# Solving Right Triangles

## Key Questions

• In Triangle $A B C$ with the right angle at $C$, let $a$, $b$, and $c$ be the opposite, the adjacent, and the hypotenuse of $\angle A$. Then, we have

$\sin A = \frac{a}{c} R i g h t a r r o w \text{m} \angle A = {\sin}^{- 1} \left(\frac{a}{c}\right)$

$\sin B = \frac{b}{c} R i g h t a r r o w \text{m} \angle B = {\sin}^{- 1} \left(\frac{b}{c}\right)$

I hope that this was helpful.

• The sum of the measures of all the angles in a triangle is always equal to ${180}^{o}$.

In a right triangle, however, one of the angles is already known: the right angle, or the ${90}^{o}$ angle.

Let the other two angles be $x$ and $y$ (which will be acute).

Applying these conditions, we can say that,

$x + y + {90}^{o} = {180}^{o}$

$x + y = {180}^{o} - {90}^{o}$

$x + y = {90}^{o}$

That is, the sum of the two acute angles in a right triangle is equal to ${90}^{o}$.

If we know one of these angles, we can easily substitute that value and find the missing one.

For example, if one of the angles in a right triangle is ${25}^{o}$, the other acute angle is given by:

${25}^{o} + y = {90}^{o}$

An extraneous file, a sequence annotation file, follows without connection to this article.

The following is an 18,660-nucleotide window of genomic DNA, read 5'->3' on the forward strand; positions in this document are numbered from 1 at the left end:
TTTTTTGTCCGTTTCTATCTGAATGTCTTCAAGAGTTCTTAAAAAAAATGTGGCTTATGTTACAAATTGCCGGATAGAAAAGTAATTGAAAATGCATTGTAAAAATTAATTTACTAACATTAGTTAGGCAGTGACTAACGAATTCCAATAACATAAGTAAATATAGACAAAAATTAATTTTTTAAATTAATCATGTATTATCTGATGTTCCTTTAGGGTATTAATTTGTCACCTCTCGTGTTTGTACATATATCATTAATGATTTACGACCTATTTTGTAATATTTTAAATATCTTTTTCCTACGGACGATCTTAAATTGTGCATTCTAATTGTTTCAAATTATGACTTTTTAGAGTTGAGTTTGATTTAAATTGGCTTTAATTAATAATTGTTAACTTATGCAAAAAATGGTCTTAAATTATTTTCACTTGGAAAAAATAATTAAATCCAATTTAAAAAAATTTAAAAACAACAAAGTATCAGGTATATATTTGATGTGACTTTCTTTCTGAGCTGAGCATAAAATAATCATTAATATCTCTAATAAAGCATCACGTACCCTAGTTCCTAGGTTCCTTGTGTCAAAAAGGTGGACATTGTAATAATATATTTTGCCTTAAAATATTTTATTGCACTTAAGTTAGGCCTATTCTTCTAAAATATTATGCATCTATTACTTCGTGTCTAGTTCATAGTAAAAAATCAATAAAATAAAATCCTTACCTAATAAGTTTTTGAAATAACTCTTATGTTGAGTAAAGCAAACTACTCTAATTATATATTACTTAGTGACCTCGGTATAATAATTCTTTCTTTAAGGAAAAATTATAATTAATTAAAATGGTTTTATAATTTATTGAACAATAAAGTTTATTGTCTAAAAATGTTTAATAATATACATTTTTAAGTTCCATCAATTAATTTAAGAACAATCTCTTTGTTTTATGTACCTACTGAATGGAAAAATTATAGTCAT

$y = {90}^{o} - {25}^{o}$
$y = {65}^{o}$

• Right triangles are a special case of triangles. You always know at least one angle, the right angle, and depending on what else you know, you can solve the rest of the triangle with fairly simple formulas. If you know any one side and one angle, or any two sides, you can use the pneumonic soh-cah-toa to remember which trig function to use to solve for others.

$\underline{s} i n \left(\theta\right) =$ $\underline{o}$pposite$/$ $\underline{h}$ypotenuse
$\underline{c} o s \left(\theta\right) = \underline{a}$djacent$/ \underline{h}$ypotenuse
$\underline{t} a n \left(\theta\right) = \underline{o}$pposite$/ \underline{a}$djacent

Opposite refers to the side which is not part of the angle, adjacent refers to the side that is part of the angle, and the hypotenuse is the side opposite the right angle, which is $C$ in the image above.

For example,lets say you know the length of $a$ and the value of angle $A$ in the above triangle. Using the cosine function you can solve for $c$, the hypotenuse.

$\cos \left(A\right) = \frac{a}{c}$

Which rearranges to;

$c = \frac{a}{\cos} \left(A\right)$

If you know the length of both sides $a$ and $b$, you can solve for the tangent of either angle $A$ or $B$.

$\tan \left(A\right) = \frac{a}{b}$

Then you take the inverse tangent, ${\tan}^{-} 1$ to find the value of $A$.

• Inverse trigonometric functions are useful in finding angles.

Example

If $\cos \theta = \frac{1}{\sqrt{2}}$, then find the angle $\theta$.

By taking the inverse cosine of both sides of the equation,

$\implies {\cos}^{- 1} \left(\cos \theta\right) = {\cos}^{- 1} \left(\frac{1}{\sqrt{2}}\right)$

since cosine and its inverse cancel out each other,

$\implies \theta = {\cos}^{- 1} \left(\frac{1}{\sqrt{2}}\right) = \frac{\pi}{4}$

I hope that this was helpful.

• Solving a right triangle means finding missing measures of sides and angles from given measures of sides and angles.

I hope that this was helpful.